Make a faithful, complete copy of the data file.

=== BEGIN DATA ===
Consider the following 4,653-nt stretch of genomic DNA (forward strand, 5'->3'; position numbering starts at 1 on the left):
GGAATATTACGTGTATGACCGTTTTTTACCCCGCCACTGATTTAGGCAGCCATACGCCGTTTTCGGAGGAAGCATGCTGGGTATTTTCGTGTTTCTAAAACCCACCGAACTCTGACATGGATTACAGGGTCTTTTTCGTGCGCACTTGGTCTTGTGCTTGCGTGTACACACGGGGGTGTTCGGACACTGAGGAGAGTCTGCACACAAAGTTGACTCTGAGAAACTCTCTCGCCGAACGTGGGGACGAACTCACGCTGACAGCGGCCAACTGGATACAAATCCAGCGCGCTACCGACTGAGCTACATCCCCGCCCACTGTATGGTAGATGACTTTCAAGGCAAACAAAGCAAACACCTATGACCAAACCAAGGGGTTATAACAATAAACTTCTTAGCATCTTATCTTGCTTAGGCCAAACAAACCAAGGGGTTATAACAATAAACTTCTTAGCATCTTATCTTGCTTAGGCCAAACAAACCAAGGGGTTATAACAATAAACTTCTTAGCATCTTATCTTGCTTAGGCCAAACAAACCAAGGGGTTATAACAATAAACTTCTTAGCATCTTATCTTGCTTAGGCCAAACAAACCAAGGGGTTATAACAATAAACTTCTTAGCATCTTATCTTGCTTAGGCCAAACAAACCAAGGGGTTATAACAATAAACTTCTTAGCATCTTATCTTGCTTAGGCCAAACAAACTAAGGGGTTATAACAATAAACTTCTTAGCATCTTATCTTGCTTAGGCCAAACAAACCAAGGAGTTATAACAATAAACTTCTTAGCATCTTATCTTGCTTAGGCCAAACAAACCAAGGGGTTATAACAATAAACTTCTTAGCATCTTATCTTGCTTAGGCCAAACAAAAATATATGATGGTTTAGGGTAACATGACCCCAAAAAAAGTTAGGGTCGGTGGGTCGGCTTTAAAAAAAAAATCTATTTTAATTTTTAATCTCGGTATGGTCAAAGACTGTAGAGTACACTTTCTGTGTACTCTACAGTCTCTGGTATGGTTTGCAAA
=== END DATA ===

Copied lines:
Consider the following 4,653-nt stretch of genomic DNA (forward strand, 5'->3'; position numbering starts at 1 on the left):
GGAATATTACGTGTATGACCGTTTTTTACCCCGCCACTGATTTAGGCAGCCATACGCCGTTTTCGGAGGAAGCATGCTGGGTATTTTCGTGTTTCTAAAACCCACCGAACTCTGACATGGATTACAGGGTCTTTTTCGTGCGCACTTGGTCTTGTGCTTGCGTGTACACACGGGGGTGTTCGGACACTGAGGAGAGTCTGCACACAAAGTTGACTCTGAGAAACTCTCTCGCCGAACGTGGGGACGAACTCACGCTGACAGCGGCCAACTGGATACAAATCCAGCGCGCTACCGACTGAGCTACATCCCCGCCCACTGTATGGTAGATGACTTTCAAGGCAAACAAAGCAAACACCTATGACCAAACCAAGGGGTTATAACAATAAACTTCTTAGCATCTTATCTTGCTTAGGCCAAACAAACCAAGGGGTTATAACAATAAACTTCTTAGCATCTTATCTTGCTTAGGCCAAACAAACCAAGGGGTTATAACAATAAACTTCTTAGCATCTTATCTTGCTTAGGCCAAACAAACCAAGGGGTTATAACAATAAACTTCTTAGCATCTTATCTTGCTTAGGCCAAACAAACCAAGGGGTTATAACAATAAACTTCTTAGCATCTTATCTTGCTTAGGCCAAACAAACCAAGGGGTTATAACAATAAACTTCTTAGCATCTTATCTTGCTTAGGCCAAACAAACTAAGGGGTTATAACAATAAACTTCTTAGCATCTTATCTTGCTTAGGCCAAACAAACCAAGGAGTTATAACAATAAACTTCTTAGCATCTTATCTTGCTTAGGCCAAACAAACCAAGGGGTTATAACAATAAACTTCTTAGCATCTTATCTTGCTTAGGCCAAACAAAAATATATGATGGTTTAGGGTAACATGACCCCAAAAAAAGTTAGGGTCGGTGGGTCGGCTTTAAAAAAAAAATCTATTTTAATTTTTAATCTCGGTATGGTCAAAGACTGTAGAGTACACTTTCTGTGTACTCTACAGTCTCTGGTATGGTTTGCAAA